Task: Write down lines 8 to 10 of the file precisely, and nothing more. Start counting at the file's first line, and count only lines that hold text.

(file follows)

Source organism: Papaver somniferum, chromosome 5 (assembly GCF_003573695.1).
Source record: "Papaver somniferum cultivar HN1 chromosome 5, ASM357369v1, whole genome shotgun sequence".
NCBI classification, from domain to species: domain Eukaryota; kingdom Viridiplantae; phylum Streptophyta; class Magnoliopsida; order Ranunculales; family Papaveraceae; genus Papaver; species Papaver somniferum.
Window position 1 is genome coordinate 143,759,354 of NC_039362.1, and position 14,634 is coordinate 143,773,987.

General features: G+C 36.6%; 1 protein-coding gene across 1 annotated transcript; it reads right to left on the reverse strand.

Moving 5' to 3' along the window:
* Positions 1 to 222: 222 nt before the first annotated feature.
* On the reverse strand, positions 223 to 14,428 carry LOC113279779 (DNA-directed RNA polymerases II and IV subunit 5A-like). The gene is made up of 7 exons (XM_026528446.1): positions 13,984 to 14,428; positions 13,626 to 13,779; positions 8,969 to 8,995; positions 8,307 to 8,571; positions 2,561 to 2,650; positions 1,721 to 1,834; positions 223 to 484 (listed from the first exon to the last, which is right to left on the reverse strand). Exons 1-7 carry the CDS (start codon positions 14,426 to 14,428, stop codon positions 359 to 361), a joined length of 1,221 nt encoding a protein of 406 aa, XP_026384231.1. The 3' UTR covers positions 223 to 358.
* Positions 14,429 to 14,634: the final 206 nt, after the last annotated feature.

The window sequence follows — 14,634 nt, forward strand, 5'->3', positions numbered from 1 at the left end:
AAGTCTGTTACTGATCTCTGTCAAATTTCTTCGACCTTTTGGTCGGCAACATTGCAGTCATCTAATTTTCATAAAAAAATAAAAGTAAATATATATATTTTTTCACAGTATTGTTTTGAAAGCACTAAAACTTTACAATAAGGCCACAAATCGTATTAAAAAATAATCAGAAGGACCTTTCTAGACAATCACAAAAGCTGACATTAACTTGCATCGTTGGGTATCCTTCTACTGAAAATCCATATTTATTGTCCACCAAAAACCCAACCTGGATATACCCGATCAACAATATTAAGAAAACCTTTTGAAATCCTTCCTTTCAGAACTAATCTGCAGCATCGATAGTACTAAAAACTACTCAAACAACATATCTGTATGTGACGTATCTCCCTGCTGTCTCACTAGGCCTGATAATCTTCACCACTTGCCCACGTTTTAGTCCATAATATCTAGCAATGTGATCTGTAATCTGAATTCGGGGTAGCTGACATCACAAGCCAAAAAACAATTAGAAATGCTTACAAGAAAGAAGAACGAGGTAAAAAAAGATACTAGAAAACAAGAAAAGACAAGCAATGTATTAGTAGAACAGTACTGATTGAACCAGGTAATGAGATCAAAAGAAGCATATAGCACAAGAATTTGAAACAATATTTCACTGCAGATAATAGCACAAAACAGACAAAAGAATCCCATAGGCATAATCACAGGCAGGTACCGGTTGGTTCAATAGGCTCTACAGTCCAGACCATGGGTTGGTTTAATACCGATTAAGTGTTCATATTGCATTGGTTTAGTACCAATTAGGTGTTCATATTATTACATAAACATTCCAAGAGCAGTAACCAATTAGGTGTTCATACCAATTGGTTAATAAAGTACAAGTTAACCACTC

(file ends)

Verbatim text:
* On the reverse strand, positions 223 to 14,428 carry LOC113279779 (DNA-directed RNA polymerases II and IV subunit 5A-like). The gene is made up of 7 exons (XM_026528446.1): positions 13,984 to 14,428; positions 13,626 to 13,779; positions 8,969 to 8,995; positions 8,307 to 8,571; positions 2,561 to 2,650; positions 1,721 to 1,834; positions 223 to 484 (listed from the first exon to the last, which is right to left on the reverse strand). Exons 1-7 carry the CDS (start codon positions 14,426 to 14,428, stop codon positions 359 to 361), a joined length of 1,221 nt encoding a protein of 406 aa, XP_026384231.1. The 3' UTR covers positions 223 to 358.
* Positions 14,429 to 14,634: the final 206 nt, after the last annotated feature.

The window sequence follows — 14,634 nt, forward strand, 5'->3', positions numbered from 1 at the left end: